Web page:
Is Depression brought on by Incontinence?


Postpartum depression negatively affects the mother, child, partner, and other children in the family.

According to the Canadian Mental Health Association, up to 20 per cent of new mothers experience postpartum depression and an estimated 10 to 35 per cent of women will experience a recurrence of postpartum depression. 

In research, appearing online in the British Journal of Obstetrics and Gynaecology, of 1900 new mothers almost eight per cent had postpartum depression at six weeks after discharge.

A research team found no association between postpartum depression and the mode of delivery, and this finding is consistent with previous studies.

But their investigation did show the five strongest predictors of postpartum depression are the mother being less than 25-years-old; the mother having to be readmitted to hospital; non-initiation of breastfeeding; good, fair, or poor self-reported postpartum health; and urinary incontinence or involuntary urination.

 Urinary incontinence is a risk factor for postpartum depression, but following childbirth has received little attention as a contributor to postpartum depression.

Urinary incontinence is not an uncommon problem after giving birth.

Making the adjustment of a child in her life is a huge lifelong commitment. Coupled with that is a dramatic change in one’s life both socially, physically and the new mother may feel quietly trapped. To top it all off she now finds she has urinary incontinence and normal exercise and even sexual activity is restricted somewhat by this complication from child birth.Add to that constant interruptions throughout the night to attend to baby and its no wonder some women struggle to regain composure.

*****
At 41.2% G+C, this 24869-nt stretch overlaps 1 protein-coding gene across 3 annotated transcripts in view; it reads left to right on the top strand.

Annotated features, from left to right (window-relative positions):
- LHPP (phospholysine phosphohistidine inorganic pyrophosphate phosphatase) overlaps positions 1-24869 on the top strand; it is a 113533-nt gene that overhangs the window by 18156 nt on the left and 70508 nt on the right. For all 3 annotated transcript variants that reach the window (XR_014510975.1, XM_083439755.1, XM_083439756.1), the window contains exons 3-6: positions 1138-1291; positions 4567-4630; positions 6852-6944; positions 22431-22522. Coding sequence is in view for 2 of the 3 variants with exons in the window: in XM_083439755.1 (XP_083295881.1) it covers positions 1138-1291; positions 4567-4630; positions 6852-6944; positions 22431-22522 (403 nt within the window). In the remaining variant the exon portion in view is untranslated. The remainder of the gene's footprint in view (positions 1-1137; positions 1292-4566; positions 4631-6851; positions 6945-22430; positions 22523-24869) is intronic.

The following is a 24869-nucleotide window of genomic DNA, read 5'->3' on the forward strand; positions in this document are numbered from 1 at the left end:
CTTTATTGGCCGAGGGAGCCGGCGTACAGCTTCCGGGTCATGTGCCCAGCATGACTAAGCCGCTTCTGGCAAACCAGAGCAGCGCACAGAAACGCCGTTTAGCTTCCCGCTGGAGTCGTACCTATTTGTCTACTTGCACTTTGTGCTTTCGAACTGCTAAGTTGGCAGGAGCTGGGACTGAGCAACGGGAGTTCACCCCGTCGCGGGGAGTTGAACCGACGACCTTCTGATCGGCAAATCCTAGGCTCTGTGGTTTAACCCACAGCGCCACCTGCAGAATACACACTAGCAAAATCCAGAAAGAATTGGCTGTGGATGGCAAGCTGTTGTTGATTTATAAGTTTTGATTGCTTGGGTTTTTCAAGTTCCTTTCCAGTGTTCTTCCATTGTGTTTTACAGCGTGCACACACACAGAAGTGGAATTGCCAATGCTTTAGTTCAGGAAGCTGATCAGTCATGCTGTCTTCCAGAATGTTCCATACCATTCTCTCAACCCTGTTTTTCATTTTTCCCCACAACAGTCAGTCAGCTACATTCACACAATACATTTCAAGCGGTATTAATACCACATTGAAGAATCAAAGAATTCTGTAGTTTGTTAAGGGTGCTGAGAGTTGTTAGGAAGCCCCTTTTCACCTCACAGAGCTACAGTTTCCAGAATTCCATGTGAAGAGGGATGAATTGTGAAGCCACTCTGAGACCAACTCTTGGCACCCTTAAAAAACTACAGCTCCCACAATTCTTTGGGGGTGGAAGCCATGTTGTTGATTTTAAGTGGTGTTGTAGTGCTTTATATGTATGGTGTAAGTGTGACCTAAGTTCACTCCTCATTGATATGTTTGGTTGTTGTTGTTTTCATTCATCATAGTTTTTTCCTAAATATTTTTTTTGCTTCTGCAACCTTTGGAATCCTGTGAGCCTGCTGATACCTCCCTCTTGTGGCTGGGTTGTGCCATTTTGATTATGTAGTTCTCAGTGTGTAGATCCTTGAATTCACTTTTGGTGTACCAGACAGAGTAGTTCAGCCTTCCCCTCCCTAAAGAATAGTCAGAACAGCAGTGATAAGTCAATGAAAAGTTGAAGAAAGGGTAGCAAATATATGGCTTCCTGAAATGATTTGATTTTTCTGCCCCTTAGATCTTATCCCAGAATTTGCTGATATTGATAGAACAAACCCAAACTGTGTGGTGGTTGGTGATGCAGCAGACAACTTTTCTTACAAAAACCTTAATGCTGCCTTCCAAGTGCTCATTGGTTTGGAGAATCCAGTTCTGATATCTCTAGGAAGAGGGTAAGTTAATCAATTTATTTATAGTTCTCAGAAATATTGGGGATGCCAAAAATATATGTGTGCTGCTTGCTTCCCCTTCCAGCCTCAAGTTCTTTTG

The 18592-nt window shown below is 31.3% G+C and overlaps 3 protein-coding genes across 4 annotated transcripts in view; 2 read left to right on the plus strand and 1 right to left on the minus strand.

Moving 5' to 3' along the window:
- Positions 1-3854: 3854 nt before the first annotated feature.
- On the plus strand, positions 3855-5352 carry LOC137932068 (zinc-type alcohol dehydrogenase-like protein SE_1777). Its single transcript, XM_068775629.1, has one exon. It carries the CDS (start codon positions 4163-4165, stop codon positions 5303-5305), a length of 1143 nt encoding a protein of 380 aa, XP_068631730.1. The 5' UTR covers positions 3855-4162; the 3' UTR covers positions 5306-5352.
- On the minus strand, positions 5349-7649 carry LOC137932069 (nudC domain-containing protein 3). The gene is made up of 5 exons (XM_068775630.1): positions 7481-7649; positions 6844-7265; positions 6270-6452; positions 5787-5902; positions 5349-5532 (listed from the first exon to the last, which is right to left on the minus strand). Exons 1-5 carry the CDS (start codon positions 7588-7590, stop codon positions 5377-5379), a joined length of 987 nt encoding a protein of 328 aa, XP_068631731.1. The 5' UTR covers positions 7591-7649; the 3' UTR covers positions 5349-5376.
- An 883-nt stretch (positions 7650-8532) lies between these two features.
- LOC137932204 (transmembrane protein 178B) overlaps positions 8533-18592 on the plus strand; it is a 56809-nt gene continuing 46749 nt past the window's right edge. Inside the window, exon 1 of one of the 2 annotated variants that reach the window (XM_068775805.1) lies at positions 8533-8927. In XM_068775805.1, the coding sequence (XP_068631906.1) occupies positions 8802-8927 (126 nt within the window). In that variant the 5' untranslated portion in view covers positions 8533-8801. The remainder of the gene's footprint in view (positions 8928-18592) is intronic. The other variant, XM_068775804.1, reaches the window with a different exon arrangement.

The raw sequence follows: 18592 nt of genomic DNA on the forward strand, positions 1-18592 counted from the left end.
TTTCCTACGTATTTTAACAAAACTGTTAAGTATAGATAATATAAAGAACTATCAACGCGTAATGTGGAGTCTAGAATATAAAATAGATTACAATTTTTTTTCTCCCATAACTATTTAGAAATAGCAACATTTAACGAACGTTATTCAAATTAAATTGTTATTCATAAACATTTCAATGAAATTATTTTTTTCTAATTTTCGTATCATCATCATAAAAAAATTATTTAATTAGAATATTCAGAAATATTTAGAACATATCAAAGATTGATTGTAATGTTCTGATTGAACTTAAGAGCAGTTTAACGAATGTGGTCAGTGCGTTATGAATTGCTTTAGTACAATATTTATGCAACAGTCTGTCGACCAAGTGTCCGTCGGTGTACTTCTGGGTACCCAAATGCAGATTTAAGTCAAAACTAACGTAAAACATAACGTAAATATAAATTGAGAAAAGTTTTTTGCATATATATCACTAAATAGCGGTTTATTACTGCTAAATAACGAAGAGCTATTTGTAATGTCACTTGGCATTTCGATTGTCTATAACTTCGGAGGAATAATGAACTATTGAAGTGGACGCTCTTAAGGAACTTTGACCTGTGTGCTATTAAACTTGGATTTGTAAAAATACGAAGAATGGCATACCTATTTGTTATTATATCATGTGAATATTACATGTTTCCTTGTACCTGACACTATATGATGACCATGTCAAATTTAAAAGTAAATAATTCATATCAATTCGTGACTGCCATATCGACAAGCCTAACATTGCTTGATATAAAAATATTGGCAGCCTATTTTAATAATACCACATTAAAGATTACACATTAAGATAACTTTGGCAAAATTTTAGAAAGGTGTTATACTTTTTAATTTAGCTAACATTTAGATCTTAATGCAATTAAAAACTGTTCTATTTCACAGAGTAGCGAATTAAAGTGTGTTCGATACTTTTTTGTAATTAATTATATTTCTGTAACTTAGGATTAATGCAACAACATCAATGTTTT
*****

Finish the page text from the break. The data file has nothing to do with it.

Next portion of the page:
It is important to understand 70% of all people with incontinence can be treated successfully. Particularly if the mother is younger her chances of recovery are very good, but it is important to adopt a proactive attitude in getting back the body and condition prior to pregnancy.

This is important not only for present day but 15-20  years later when menopause kicks in incontinence because of poor pelvic conditioning can return.

Strengthening the pelvic floor by exercises is crucial to long term prevalence over incontinence in those early post natal days.

In Korea for example post natal mothers are required to learn how to do pelvic strengthening before they leave the hospital. This not only helps the new mother, but also aids in reducing the governments expenditure in treating incontinence long term. 

This website will show you how to do the exercise if you wish to know. Its simple once you understand and once performed a few times is easy to remember and do when you are in bed or waiting in the car at the lights or just sitting watching TV and no one will ever know you are doing them.!


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